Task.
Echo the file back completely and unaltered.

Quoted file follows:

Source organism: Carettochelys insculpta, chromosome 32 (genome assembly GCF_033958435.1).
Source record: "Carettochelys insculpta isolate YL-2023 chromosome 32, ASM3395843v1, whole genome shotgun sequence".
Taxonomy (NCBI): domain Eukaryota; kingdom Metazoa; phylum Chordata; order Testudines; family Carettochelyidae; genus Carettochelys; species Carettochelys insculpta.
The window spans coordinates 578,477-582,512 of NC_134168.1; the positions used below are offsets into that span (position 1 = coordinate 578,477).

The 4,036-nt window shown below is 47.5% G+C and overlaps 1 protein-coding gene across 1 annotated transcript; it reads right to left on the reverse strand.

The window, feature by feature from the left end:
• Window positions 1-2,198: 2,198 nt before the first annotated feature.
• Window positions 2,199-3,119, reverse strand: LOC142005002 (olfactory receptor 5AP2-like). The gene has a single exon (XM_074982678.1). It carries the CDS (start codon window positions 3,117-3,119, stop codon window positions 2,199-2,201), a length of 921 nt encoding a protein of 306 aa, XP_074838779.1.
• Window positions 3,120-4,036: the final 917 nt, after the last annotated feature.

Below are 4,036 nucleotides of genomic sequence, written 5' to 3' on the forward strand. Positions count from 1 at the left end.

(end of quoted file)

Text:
Source organism: Carettochelys insculpta, chromosome 32 (genome assembly GCF_033958435.1).
Source record: "Carettochelys insculpta isolate YL-2023 chromosome 32, ASM3395843v1, whole genome shotgun sequence".
Taxonomy (NCBI): domain Eukaryota; kingdom Metazoa; phylum Chordata; order Testudines; family Carettochelyidae; genus Carettochelys; species Carettochelys insculpta.
The window spans coordinates 578,477-582,512 of NC_134168.1; the positions used below are offsets into that span (position 1 = coordinate 578,477).

The 4,036-nt window shown below is 47.5% G+C and overlaps 1 protein-coding gene across 1 annotated transcript; it reads right to left on the reverse strand.

The window, feature by feature from the left end:
• Window positions 1-2,198: 2,198 nt before the first annotated feature.
• Window positions 2,199-3,119, reverse strand: LOC142005002 (olfactory receptor 5AP2-like). The gene has a single exon (XM_074982678.1). It carries the CDS (start codon window positions 3,117-3,119, stop codon window positions 2,199-2,201), a length of 921 nt encoding a protein of 306 aa, XP_074838779.1.
• Window positions 3,120-4,036: the final 917 nt, after the last annotated feature.

Below are 4,036 nucleotides of genomic sequence, written 5' to 3' on the forward strand. Positions count from 1 at the left end.